ArtsAutosBooksBusinessEducationEntertainmentFamilyFashionFoodGamesGenderHealthHolidaysHomeHubPagesPersonal FinancePetsPoliticsReligionSportsTechnologyTravel

Creating simple portraits from photographs on MS Paint

Updated on June 5, 2012

A step by step visual guide

Open a new MS Paint document and Copy and Paste the photograph you want to edit into it. (Choosing a good quality photograph with reduced contrast will make the process easier).

Select the Curve Tool and the most contrasting colour to your photo from the pre-set colour swatches bar. (I tend to favour yellow).Begin to outline the larger features of the face. As it’s very easy to make mistakes it saves time to use the Ctrl + Z shortcut instead of the undo button at the top of the screen. (The shortcut for redo is Ctrl + Y).

Once you’ve completed this step the result should look something like this. Make sure your lines are neat and not too complex. Save this as a standard PNG file.

The next step is to save another version of your file as a “16 color bitmap”. This will greatly simplify your image and it will look very messy but will make “cleaning up the image” a much quicker process.

Next using the fill tool, replace large areas of colour with white. When only a small amount of distributed pixels are left, use the colour picker tool and assign it to the right click button. Then, using the fill tool again toggle between white and colour until all the messy pixels are gone. Finish by filling in your outline with black. The finished result will look something like this.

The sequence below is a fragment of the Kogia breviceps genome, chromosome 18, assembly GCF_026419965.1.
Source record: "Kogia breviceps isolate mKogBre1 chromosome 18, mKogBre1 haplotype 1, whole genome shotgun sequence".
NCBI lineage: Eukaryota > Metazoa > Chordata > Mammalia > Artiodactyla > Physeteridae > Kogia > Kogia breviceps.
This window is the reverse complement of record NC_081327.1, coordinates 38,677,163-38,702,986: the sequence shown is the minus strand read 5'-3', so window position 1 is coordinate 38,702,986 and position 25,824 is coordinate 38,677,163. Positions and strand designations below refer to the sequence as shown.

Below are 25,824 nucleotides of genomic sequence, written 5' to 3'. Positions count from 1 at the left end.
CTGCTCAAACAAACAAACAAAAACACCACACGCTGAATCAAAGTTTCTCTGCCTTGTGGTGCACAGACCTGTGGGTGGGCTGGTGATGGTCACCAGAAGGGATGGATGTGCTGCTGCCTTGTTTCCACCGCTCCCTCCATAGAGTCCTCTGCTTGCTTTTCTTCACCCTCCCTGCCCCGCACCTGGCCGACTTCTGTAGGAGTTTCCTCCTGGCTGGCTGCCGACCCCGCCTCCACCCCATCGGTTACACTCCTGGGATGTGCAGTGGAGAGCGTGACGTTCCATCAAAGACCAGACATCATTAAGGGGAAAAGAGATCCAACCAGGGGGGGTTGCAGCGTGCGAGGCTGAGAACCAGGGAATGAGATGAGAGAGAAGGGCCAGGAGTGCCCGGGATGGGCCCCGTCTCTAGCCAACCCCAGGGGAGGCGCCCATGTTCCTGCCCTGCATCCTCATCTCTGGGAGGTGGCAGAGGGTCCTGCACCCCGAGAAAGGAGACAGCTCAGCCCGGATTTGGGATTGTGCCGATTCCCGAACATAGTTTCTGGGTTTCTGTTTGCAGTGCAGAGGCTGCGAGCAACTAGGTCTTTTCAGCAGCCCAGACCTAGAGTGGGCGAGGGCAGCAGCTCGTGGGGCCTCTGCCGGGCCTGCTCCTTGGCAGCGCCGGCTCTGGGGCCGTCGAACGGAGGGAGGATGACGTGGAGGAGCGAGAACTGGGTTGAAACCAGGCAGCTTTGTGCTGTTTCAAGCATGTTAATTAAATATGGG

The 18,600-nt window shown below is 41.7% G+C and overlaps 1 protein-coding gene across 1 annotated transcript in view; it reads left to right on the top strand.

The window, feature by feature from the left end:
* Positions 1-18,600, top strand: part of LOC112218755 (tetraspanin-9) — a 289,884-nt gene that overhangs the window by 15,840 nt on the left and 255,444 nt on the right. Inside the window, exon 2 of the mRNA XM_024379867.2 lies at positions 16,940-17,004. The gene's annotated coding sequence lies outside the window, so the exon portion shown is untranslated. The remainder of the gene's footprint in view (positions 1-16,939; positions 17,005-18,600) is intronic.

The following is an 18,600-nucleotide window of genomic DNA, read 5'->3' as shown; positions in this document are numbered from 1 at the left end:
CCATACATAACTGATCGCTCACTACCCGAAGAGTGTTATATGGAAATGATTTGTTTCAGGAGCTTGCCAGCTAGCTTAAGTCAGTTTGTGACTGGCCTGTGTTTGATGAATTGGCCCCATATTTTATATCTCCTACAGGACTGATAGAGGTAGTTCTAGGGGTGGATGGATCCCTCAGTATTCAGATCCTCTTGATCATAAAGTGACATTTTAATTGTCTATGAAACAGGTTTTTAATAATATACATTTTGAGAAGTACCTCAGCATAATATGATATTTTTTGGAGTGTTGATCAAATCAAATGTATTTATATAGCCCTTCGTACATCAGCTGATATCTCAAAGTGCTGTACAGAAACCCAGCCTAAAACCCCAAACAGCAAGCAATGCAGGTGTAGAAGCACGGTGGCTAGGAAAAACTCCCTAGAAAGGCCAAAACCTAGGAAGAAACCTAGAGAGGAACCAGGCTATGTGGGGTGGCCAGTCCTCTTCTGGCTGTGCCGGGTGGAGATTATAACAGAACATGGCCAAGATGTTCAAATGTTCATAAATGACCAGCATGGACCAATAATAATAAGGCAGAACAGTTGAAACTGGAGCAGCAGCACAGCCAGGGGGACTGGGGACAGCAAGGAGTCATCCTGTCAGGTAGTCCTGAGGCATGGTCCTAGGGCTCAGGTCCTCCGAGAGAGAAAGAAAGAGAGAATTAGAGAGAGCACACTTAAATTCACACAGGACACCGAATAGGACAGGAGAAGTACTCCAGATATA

Next, save the file again but this time as a 256 Color (this will retain the clarity of your black outline and also allow you to add various tones of colour. Open the initial photograph in a separate MS Paint file and colour pick the various sections (such as hair, skin, eyes etc.) then input the RBG colour codes into the edit colours section.

Finally add the various tones and details. Using the colour picker and then the edit colour tool create some darker tones from your different areas. Then, using the curve tool and referencing the original photograph draw in shadows and fill them in. This may take a few attempts to get right.

Your finished product should look something like this:

Here are some other examples of what you can achieve with this tecknique:


    0 of 8192 characters used
    Post Comment

    No comments yet.

    Click to Rate This Article